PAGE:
DTSC Delays California Green Chemistry Initiative Implementation

Posted by in Green Chemistry on February 1, 2011

Implementation of California’s Green Chemistry Initiative titled “Safer Consumer Product Alternatives” has been delayed indefinitely beyond the January 1, 2011 statutory adoption deadline.  The deadline was established by California Assembly Bill 1879 (Chapter 559, Statutes of 2008).  According to Linda S. Adams, the Secretary of California’s Environmental Protection Agency, the delay is needed “to further vet the programmatic issues that have been brought to our attention via the public comment process.”  The Department of Toxic Substance Control (DTSC), the state agency that is promulgating the regulations, is taking additional time to further review the proposed regulations.  Secretary Adams also requested that the Green Ribbon Science Advisory Panel reconvene to address public comments collected from the previous drafts.  A revised third draft of the regulations was presented in November, 2010 following a public comment period.  The third draft contains substantive revisions to the earlier text, including scaled back manufacturer and retailer compliance requirements that were not well-received by the environmental community.

DTSC Releases Draft “Green Chemistry” Regulations on June 23, 2010

Posted by in Emerging Issues, Green Chemistry on August 6, 2010

 

On June 23, 2010, DTSC released its anxiously anticipated draft regulations implementing AB 1879, the 2008 Green Chemistry Initiative law intended to “accelerate the quest for safer products.”  California Health & Safety Code section 25252 (AB 1879) requires DTSC to promulgate regulations: (1) identifying and prioritizing “chemicals of concern” in consumer products; (2) establishing methods for analyzing whether safer alternatives may exist to “chemicals of concern” currently used in consumer products; and (3) developing appropriate regulatory responses based on the results of the safer alternatives analyses. The regulations are currently set to take effect Jan. 1, 2011, after being finalized.  The draft regulations are 61 pages long, include numerous definitions and cross-references to other existing regulatory programs, and are generally very complex.  Determining the potential application of these draft regulations to a specific product, and the obligations of any particular commercial entity engaged in the purchase or sale of any such product, requires a detailed review of the regulations.  Nonetheless, we summarize a few of the key provisions below.         

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California Supreme Court Holds that Public Entities May Retain Private Counsel on a Contingency Fee Basis to Prosecute Public Nuisance Actions in Certain Circumstances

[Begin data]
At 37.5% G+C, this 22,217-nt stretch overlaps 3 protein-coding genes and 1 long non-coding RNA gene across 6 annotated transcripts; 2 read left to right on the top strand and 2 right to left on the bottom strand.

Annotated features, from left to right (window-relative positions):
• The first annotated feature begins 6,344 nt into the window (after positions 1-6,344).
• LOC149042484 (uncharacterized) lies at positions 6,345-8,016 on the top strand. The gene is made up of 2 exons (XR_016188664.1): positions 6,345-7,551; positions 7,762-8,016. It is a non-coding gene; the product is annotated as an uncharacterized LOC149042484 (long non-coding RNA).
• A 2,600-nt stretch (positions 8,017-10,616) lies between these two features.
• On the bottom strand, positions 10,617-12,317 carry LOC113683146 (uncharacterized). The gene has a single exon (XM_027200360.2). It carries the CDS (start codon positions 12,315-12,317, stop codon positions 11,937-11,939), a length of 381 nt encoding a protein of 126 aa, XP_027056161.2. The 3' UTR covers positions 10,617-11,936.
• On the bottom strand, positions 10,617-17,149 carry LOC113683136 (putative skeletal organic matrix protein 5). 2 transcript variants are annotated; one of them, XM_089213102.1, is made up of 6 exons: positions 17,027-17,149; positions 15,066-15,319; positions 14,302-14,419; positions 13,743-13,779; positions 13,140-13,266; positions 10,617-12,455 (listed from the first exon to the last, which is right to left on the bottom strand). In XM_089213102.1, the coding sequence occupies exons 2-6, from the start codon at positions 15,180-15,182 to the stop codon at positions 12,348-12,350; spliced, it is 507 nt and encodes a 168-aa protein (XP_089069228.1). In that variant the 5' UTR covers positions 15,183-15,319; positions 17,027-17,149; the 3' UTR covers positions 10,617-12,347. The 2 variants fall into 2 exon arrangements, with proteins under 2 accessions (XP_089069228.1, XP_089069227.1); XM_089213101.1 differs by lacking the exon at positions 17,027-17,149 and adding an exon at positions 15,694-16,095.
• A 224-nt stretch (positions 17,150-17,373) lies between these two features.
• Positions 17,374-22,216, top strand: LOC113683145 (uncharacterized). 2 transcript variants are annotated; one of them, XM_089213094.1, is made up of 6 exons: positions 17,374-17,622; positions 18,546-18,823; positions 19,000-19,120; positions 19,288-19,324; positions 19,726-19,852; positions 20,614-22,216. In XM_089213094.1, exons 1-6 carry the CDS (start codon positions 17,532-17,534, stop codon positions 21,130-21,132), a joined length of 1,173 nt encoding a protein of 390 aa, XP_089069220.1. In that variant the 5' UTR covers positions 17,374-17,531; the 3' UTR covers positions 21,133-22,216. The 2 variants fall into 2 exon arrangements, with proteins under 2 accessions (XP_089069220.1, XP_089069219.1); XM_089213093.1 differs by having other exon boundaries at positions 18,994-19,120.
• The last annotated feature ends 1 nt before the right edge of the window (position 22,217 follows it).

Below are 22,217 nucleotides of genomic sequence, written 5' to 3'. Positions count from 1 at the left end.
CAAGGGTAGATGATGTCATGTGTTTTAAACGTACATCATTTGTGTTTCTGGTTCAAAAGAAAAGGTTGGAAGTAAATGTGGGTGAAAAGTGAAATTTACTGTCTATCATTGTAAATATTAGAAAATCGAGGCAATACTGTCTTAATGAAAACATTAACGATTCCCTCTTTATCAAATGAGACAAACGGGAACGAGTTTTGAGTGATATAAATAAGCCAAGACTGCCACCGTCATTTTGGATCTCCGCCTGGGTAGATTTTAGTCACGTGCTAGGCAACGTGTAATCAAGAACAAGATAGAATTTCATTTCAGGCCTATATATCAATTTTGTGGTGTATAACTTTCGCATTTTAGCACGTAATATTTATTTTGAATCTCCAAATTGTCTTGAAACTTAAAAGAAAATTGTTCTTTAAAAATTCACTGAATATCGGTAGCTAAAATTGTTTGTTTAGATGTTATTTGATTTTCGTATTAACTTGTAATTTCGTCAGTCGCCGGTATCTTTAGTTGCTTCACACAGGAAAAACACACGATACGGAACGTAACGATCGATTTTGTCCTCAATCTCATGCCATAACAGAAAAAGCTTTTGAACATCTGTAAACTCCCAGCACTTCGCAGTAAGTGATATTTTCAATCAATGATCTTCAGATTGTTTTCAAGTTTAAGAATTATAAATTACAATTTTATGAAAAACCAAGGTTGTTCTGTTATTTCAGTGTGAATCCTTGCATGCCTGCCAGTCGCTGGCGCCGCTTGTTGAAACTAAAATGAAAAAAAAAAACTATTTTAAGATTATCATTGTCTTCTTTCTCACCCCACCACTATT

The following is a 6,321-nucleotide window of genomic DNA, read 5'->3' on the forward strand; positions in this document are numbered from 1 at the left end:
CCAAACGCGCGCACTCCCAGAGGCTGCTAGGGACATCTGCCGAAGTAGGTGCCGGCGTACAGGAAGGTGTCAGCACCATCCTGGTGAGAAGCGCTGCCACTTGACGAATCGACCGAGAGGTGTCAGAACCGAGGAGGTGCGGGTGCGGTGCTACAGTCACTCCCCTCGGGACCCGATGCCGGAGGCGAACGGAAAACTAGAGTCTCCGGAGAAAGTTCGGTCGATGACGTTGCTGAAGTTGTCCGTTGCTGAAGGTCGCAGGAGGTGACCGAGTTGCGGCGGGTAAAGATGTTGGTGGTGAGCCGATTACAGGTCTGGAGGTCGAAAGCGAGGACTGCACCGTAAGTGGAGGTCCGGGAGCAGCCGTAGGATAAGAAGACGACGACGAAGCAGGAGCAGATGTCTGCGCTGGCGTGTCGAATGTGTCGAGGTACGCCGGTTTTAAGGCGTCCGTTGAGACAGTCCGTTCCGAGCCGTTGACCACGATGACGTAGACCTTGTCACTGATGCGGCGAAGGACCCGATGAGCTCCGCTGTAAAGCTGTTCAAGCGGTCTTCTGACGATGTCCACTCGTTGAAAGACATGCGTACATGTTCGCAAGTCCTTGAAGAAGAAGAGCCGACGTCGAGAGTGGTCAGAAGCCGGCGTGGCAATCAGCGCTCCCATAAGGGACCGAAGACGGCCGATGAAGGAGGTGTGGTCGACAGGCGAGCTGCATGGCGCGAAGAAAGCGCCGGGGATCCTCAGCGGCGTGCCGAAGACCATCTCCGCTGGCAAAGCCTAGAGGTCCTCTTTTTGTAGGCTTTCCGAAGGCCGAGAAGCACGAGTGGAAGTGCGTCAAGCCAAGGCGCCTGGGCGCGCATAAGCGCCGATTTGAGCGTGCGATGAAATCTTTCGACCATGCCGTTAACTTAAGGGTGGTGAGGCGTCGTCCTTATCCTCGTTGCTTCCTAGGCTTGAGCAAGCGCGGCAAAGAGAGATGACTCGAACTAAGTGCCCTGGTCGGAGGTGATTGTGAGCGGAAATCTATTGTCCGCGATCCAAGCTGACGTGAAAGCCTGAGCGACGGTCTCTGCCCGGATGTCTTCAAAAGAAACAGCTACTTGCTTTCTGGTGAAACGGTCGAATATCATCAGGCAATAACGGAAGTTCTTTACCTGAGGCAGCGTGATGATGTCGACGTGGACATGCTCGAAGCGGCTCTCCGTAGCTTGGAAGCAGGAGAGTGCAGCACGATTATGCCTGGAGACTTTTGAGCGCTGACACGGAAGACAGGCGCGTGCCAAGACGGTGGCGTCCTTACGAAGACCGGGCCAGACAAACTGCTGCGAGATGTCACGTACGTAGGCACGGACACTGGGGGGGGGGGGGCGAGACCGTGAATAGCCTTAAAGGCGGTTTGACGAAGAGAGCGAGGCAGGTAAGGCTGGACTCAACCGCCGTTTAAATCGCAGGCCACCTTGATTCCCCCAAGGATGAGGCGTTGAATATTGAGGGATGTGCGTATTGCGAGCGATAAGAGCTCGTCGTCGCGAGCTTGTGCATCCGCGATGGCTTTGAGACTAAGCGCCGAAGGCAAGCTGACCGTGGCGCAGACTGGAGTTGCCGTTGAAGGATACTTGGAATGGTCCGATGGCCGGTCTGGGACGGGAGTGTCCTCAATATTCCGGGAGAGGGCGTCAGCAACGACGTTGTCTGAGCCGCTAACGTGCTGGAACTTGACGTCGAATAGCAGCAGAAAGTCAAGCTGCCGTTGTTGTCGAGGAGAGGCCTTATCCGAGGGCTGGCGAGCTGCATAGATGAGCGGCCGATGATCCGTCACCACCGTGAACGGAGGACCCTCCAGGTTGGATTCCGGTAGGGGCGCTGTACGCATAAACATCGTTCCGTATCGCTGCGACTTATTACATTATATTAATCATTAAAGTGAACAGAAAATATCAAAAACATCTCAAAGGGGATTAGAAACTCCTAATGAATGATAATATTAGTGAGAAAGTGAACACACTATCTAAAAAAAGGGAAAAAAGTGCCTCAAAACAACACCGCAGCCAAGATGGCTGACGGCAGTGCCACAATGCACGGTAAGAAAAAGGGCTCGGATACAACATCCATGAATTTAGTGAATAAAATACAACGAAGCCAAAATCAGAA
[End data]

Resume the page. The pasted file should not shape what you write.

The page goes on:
Posted by in Environmental Litigation on August 3, 2010

COUNTY OF SANTA CLARA et al., Petitioners, v. THE SUPERIOR COURT OF SANTA CLARA COUNTY 2010 Cal. LEXIS 7241 (July 26, 2010)

The California Supreme Court has held that public entities may retain private counsel on a contingency fee basis to prosecute public nuisance actions in certain limited circumstances.  Those limited circumstances exist when fundamental constitutional rights and the right to continue operation of an existing business are not implicated, and so long as the retention agreements allow the government attorneys to retain the power to control and supervise the litigation.

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California Supreme Court Upholds Strict Interpretation of CEQA 35-Day Statute of Limitations

Posted by in Environmental Litigation on April 7, 2010

 

On April 1, 2010, the California Supreme Court held that even if there are alleged flaws in the decision-making process underlying a CEQA notice of exemption (“NOE”) and the project approval, the 35-day time period in which to file a lawsuit challenging the NOE determination still runs from the day the NOE is filed and posted.  The Supreme Court rejected plaintiff’s claims that a NOE can trigger the 35-day limitations period only if it announces a valid project approval, explaining that plaintiff’s argument “runs counter to the principle that limitations periods apply regardless of the merits of the claims asserted, and do not depend on whether a timely action would have been successful. It also contravenes the purpose of notice-based statutes of limitations, as well as the Legislature’s intent–clearly expressed in section 21167(d)–that suits claiming an agency has “improperly determined” a project to be exempt from CEQA must be brought within 35 days after an NOE that complies with CEQA requirements is filed.”  The Court also rejected plaintiff’s claim that the NOE was invalid for failing to identify the name of the retail store being developed, holding that the NOE complied in form and content with CEQA’s requirements.  

Stockton Citizens for Sensible Planning v. City of Stockton, 2010 Cal. LEXIS 2358 (2010)